Trump was, in his own words, “ready and psyched to terminate NAFTA,” when his aides implored him to think of the farmers:
[Agriculture Secretary Sonny] Perdue even brought along a prop to the Oval Office: A map of the United States that illustrated the areas that would be hardest hit, particularly from agriculture and manufacturing losses, and highlighting that many of those states and counties were “Trump country” communities that had voted for the president in November. “It shows that I do have a very big farmer base, which is good,” Trump recalled. “They like Trump, but I like them, and I’m going to help them.”
On the night of his election, Trump promised that he would “be president for all Americans.” But many times since then, both publicly and privately, Trump has suggested that his overriding responsibility is not to the American people, but to the portion of electorate that put him in power.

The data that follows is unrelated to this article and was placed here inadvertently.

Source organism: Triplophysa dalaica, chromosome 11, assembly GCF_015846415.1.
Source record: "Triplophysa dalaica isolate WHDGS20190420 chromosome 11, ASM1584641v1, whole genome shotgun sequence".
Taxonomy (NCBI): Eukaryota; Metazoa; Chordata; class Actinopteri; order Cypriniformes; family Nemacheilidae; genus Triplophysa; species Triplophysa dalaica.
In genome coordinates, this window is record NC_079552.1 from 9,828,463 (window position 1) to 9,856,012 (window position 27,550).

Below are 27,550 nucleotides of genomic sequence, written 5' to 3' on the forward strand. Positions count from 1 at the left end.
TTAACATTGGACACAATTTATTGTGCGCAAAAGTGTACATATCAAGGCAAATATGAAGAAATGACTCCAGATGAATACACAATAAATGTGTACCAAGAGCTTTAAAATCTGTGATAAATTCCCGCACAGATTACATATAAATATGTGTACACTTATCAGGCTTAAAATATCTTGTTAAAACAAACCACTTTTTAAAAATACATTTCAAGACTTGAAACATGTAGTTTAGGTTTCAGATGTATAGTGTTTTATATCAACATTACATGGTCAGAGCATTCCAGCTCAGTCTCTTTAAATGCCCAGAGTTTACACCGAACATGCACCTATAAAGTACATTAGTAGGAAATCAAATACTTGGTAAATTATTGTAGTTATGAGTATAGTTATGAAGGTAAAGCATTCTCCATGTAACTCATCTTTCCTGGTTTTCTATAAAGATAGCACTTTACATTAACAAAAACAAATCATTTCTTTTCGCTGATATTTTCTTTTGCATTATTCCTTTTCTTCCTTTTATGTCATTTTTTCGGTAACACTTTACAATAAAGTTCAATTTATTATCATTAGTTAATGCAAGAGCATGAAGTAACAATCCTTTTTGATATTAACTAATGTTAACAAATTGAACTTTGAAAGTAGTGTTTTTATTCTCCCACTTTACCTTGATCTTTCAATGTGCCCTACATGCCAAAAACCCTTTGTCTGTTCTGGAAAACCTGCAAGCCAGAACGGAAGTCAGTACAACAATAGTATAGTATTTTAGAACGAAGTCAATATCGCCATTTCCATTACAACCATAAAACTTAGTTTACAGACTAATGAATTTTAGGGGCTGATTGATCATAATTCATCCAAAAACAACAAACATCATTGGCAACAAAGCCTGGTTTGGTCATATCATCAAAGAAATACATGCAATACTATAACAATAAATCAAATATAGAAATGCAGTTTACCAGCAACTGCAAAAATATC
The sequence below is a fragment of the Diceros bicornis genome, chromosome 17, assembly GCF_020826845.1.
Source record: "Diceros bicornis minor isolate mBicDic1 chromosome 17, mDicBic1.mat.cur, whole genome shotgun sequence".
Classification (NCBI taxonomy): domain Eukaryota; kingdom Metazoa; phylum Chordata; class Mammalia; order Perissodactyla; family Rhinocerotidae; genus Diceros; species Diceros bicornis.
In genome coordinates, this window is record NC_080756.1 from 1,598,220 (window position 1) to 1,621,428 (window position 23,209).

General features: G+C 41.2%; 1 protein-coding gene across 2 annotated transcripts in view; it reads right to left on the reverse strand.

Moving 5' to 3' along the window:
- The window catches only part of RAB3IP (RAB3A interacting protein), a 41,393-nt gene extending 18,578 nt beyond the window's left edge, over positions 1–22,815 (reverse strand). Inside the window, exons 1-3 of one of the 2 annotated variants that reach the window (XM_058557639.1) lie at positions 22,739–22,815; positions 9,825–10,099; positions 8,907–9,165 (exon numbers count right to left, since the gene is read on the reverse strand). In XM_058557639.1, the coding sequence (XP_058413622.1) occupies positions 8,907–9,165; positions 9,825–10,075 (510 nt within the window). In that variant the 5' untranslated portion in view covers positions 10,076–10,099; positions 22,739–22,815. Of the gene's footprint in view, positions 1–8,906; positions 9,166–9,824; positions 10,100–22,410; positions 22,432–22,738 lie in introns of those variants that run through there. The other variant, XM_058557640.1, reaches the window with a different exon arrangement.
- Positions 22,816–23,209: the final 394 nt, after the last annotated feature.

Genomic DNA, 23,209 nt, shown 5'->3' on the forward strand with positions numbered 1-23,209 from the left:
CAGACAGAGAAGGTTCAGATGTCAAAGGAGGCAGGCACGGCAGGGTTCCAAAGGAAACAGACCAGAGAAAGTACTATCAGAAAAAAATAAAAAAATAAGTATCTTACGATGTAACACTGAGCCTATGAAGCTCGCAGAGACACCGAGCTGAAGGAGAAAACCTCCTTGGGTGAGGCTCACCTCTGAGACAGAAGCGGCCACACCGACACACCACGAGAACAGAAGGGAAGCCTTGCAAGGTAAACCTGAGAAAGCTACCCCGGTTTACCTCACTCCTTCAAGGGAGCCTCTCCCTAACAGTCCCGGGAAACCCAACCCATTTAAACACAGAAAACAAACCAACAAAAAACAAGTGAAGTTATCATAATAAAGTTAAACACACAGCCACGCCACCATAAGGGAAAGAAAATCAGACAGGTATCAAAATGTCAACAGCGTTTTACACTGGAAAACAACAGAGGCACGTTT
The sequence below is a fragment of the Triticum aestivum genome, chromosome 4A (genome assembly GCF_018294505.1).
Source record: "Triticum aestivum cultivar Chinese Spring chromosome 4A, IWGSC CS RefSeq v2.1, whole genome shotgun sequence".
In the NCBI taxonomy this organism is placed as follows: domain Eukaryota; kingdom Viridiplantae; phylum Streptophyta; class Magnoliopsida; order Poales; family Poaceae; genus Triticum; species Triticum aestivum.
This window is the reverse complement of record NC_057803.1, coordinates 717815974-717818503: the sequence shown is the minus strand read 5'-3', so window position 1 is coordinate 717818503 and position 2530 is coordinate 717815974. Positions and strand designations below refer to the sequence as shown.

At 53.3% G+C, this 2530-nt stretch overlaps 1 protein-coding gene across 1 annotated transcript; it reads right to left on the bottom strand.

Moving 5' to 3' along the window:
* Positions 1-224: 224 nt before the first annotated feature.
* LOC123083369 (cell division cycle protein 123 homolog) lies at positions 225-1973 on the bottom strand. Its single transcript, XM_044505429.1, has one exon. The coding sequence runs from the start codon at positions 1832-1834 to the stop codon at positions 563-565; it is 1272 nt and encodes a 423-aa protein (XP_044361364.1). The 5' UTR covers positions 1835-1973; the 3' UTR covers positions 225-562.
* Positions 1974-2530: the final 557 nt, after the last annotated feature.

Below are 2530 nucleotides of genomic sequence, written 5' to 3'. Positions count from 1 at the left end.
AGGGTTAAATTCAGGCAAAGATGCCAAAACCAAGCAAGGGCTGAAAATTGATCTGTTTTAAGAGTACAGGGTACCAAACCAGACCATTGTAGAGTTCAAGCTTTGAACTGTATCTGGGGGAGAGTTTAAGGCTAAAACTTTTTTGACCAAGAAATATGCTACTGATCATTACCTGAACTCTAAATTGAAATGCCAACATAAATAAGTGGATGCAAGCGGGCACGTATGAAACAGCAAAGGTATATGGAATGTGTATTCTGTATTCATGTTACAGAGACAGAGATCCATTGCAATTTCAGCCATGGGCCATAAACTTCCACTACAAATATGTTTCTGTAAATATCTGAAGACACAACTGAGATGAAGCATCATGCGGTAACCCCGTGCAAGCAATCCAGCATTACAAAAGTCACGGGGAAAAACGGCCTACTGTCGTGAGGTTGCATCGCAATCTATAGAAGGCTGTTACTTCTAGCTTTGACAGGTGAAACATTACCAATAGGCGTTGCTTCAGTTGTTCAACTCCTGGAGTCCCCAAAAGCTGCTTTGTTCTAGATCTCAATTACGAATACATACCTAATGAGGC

This governing philosophy kept America in NAFTA, but pushed it out of Paris. Here’s the Post again:
When Trump heard advocates arguing that the era of coal was coming to an end — something Cohn told reporters on last week’s foreign trip and also a frequent talking point by some cable news pundits — Trump only became more adamant that pulling out of the Paris pact could help rescue the U.S. coal industry, said a Republican operative in close contact with the White House.
“When he hears people make comments like ‘Coal jobs don’t matter anymore’ or ‘Those are going away,’ he thinks of all those people who got the election wrong and didn’t realize that, no, these people are important to us,” the operative said.